What offices may look like in a post-pandemic era, if they exist at all
"The new normal will be anything but normal."
In recent years, offices have been changing shape.
Largely gone were stuffy cubicles and dividers in favor of open spaces that encouraged collaboration, with coworkers in some cases sitting in long rows or around tables.
The new shared format -- exemplified by coworking spaces -- allowed more people to work together and broke down barriers.
But with the onset of the novel coronavirus, a highly contagious respiratory disease with no vaccine that has killed more than 75,000 in the U.S alone, all of that may go by the wayside.
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That's if offices even exist to the extent they once did in a post-coronavirus world.
In just a few weeks, the way most people work drastically changed as authorities around the country issued stay-at-home orders and closed everything but essential businesses to help stop the spread of COVID-19. From small firms to Fortune 500 companies, business leaders quickly moved to operate with their workforces almost entirely remote.
The very concept of the modern office -- lots of people freely flowing in an open space for hours sharing desks and other facilities -- which seemed so normal just weeks ago now appears antithetical to safety and productivity in the pandemic age.
As the massive work-from-home experiment waged on from a few weeks to a few months, some believe remote work is here to stay -- and a handful of companies including Microsoft and Zillow have suggested they will be extending their remote work policies going forward.
"It is too early to jump into any sort of conclusion as to what an office will look like in the future, perceptions are changing so fast," Sundar Nagarajan, the head of consulting at commercial real estate firm JLL, told ABC News. "If there was a recommendation we would make to our clients, it would be to reimagine, as a narrative, as to what you want your office to be and what function does it provide?"
"That way, those requirements can then be manifested as a physical space or digital space in the future," he added.
'The new normal will be anything but normal'
In the absence of a vaccine or widespread antibody testing, those returning to the office will likely see some major changes: noticeably that many fewer people will be in and those that are will have a lot more distance between them.
Marc Benioff, the CEO of software giant Salesforce, told ABC News' chief economics correspondent Rebecca Jarvis this week that he expects to gear up his 50,000 employees to get back to the office "over the next few weeks."
"We'll probably be wearing masks. We're going to be using social distancing and keeping six feet from other employees and customers," Benioff said. "Probably going to be getting our temperature taken before we come into our offices."
Benioff added that they would likely have employee contact tracing as well, saying, "we'll be using information technology so that if one of our coworkers is identified as having the virus, we're notified [of] that."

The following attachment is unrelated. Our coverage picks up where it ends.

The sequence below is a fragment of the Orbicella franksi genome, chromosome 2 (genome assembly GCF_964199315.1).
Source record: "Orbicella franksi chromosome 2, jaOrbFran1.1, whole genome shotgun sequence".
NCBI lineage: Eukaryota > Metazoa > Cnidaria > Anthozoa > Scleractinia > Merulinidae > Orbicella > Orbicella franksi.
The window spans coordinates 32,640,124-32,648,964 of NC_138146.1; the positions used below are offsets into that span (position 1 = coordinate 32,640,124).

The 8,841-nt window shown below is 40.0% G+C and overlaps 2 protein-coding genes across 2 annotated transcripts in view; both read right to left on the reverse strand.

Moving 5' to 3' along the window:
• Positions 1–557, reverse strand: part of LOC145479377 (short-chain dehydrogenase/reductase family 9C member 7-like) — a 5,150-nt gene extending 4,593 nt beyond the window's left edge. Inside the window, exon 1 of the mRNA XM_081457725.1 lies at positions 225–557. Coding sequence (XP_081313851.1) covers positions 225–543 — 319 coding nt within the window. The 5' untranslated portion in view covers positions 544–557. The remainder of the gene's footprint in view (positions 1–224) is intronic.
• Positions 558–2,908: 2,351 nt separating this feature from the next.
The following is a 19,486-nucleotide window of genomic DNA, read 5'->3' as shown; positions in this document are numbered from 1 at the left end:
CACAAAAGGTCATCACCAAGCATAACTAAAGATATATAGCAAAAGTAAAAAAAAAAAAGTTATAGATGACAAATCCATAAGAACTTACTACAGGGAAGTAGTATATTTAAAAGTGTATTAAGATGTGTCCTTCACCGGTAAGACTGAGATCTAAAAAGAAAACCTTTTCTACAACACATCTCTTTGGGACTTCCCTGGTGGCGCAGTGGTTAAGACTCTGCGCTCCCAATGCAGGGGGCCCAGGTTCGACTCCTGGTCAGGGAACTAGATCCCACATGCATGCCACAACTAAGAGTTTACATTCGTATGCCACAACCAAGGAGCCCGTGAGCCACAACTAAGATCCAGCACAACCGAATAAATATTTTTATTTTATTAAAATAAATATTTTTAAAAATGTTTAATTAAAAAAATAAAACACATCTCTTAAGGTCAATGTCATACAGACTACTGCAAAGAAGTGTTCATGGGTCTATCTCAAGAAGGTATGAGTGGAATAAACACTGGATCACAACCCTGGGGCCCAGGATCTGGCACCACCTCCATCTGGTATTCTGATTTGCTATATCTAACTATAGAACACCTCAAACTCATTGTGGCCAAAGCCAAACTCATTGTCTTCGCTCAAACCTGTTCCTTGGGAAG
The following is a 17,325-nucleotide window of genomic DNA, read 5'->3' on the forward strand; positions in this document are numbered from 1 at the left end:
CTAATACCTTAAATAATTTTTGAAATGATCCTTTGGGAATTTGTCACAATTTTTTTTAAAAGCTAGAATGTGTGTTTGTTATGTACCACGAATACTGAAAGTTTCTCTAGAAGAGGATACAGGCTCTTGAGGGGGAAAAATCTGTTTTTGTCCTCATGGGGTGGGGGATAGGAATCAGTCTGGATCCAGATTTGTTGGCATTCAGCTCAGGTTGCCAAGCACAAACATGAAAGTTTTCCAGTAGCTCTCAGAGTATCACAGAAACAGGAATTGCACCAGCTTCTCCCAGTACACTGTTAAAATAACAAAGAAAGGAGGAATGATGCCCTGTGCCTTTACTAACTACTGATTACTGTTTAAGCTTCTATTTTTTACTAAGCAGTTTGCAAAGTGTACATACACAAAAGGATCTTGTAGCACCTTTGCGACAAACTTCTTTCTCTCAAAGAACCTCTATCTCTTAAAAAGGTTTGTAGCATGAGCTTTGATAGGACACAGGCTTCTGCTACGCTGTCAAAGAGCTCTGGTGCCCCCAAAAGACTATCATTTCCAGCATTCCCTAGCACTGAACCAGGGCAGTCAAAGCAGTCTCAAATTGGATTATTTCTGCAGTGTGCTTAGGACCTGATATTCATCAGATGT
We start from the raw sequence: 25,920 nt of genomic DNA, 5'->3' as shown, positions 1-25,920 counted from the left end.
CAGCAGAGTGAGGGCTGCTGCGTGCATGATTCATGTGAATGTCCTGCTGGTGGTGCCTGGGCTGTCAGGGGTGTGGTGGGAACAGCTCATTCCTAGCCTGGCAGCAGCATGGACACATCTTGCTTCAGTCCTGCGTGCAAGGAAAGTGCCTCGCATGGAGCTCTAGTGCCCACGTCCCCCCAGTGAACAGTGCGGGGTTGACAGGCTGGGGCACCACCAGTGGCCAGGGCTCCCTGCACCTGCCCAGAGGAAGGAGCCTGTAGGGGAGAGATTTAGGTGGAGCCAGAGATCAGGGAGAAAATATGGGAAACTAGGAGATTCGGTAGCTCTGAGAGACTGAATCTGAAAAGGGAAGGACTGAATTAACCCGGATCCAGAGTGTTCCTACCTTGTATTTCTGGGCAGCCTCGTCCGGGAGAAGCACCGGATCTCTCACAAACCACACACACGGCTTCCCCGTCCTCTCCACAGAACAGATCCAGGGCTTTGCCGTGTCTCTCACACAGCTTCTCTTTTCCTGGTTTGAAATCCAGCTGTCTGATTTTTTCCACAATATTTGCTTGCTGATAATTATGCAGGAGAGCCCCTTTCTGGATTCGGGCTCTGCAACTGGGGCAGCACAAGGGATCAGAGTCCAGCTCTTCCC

"That'll be a critical part of coming back into the workforce," he said.
Cushman & Wakefield, a global commercial real estate services firm, manages more than 800 million square feet of commercial property in China and helped spearhead efforts to return approximately million workers back to their offices over there in the last two months.
"The one thing I can tell you for sure is that the new normal will be anything but normal," the firm's CEO, Brett White, told Jarvis.
Cushman & Wakefield developed a best practices guide from their experience in China that is available on its website. The firm has also made a prototype of a "Six Feet Office" or a reimagined office space that encourages social distancing at work, and implemented a full-scale example of it in their Amsterdam offices.
"The changes we need to make to the office floor plans initially and immediately are fairly simple," White said.
Among them are desks that will be further apart. "We'll see hopefully color-coding on the floor as to where you walk and where you don't walk," White added. "We have to provide that safe six feet for every employee, not just when they're sitting at their desk, but when they're going to get a glass of water or they're walking around to the restroom and back."
"You'll have the same furniture. You'll have generally the same stations that you had before, but it's going to feel and look quite a bit different, quite a bit more open," he added.
Paul Bedborough, the CEO of the company's facilities offshoot C&W Services, has helped to develop guidelines for reopening offices with medical authorities such as the Mayo Clinic in the wake of the COVID-19 pandemic and emphasized that deep cleaning is one of the most important issues when it comes to returning to the office.
"Cleaning is probably the most under-talked about topic at the moment," Bedborough said.
"People could be asymptomatic and have the virus and not know it and be in a space and they may have maintained six foot from a human being, but the space that they did occupy, they could have infected and wouldn't have known it," he added. "So you have to have more than the six-foot methodology."